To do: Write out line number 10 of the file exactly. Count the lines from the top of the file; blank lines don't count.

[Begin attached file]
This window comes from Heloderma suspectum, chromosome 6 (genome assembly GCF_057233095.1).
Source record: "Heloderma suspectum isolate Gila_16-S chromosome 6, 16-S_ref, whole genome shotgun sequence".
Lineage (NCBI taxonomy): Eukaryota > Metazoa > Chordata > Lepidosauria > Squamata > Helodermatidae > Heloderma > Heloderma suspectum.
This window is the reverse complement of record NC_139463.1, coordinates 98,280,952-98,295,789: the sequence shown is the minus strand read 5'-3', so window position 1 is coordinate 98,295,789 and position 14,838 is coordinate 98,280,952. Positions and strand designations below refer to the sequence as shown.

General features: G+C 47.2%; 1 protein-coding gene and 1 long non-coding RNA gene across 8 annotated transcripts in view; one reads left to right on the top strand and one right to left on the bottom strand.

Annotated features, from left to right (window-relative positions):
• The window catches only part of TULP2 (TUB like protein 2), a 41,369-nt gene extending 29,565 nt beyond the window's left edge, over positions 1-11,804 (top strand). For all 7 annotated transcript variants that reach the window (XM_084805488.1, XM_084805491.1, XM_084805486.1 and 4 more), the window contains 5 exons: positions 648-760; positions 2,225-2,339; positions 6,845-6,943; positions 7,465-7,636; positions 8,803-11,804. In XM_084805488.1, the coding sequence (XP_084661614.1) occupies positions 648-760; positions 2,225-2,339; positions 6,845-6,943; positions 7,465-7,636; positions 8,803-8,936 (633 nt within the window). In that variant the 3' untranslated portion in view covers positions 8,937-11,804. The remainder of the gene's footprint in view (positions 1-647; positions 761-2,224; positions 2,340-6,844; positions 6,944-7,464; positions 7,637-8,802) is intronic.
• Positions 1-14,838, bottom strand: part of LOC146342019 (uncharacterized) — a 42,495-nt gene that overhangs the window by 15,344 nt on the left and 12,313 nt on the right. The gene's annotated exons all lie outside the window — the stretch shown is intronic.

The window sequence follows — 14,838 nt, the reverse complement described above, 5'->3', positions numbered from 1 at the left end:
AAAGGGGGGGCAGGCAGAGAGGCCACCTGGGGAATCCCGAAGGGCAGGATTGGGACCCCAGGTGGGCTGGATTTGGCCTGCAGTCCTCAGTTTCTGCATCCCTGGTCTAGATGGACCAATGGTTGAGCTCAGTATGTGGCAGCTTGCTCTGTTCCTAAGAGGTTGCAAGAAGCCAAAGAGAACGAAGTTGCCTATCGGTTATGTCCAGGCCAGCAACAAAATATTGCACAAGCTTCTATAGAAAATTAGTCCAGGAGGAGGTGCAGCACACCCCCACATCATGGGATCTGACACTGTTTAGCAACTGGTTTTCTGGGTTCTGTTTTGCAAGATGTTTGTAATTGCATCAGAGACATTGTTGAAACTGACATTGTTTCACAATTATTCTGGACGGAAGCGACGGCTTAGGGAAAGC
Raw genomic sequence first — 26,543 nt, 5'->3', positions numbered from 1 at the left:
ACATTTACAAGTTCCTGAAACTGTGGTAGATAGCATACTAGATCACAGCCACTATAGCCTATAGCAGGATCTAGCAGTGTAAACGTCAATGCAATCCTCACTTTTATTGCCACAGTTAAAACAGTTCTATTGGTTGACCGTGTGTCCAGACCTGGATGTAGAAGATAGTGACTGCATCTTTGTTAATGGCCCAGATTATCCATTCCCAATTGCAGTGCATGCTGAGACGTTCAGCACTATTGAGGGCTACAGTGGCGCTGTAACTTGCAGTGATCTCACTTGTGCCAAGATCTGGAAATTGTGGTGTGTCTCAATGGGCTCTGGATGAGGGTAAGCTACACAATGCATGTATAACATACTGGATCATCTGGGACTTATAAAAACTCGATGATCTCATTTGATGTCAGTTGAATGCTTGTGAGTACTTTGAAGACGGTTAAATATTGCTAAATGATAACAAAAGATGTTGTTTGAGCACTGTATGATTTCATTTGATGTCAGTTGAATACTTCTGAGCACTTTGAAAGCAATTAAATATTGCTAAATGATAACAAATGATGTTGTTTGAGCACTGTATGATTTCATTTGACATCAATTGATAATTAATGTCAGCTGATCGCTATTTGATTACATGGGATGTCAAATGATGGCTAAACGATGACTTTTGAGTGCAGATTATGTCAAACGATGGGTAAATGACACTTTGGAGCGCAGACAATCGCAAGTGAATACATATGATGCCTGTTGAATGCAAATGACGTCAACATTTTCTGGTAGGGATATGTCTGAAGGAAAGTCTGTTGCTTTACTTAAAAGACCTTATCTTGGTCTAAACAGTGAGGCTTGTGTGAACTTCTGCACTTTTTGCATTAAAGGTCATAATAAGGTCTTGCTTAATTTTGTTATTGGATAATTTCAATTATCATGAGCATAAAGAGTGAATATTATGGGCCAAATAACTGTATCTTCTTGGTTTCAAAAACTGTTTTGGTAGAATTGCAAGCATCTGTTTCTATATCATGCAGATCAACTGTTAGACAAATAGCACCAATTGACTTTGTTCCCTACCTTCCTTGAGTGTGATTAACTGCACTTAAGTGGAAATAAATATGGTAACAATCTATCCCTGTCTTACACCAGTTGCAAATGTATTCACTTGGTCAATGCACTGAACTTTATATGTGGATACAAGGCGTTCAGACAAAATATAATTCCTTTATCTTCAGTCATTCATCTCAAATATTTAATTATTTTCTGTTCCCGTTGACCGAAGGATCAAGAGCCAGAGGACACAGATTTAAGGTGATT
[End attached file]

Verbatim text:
AAAGGGGGGGCAGGCAGAGAGGCCACCTGGGGAATCCCGAAGGGCAGGATTGGGACCCCAGGTGGGCTGGATTTGGCCTGCAGTCCTCAGTTTCTGCATCCCTGGTCTAGATGGACCAATGGTTGAGCTCAGTATGTGGCAGCTTGCTCTGTTCCTAAGAGGTTGCAAGAAGCCAAAGAGAACGAAGTTGCCTATCGGTTATGTCCAGGCCAGCAACAAAATATTGCACAAGCTTCTATAGAAAATTAGTCCAGGAGGAGGTGCAGCACACCCCCACATCATGGGATCTGACACTGTTTAGCAACTGGTTTTCTGGGTTCTGTTTTGCAAGATGTTTGTAATTGCATCAGAGACATTGTTGAAACTGACATTGTTTCACAATTATTCTGGACGGAAGCGACGGCTTAGGGAAAGC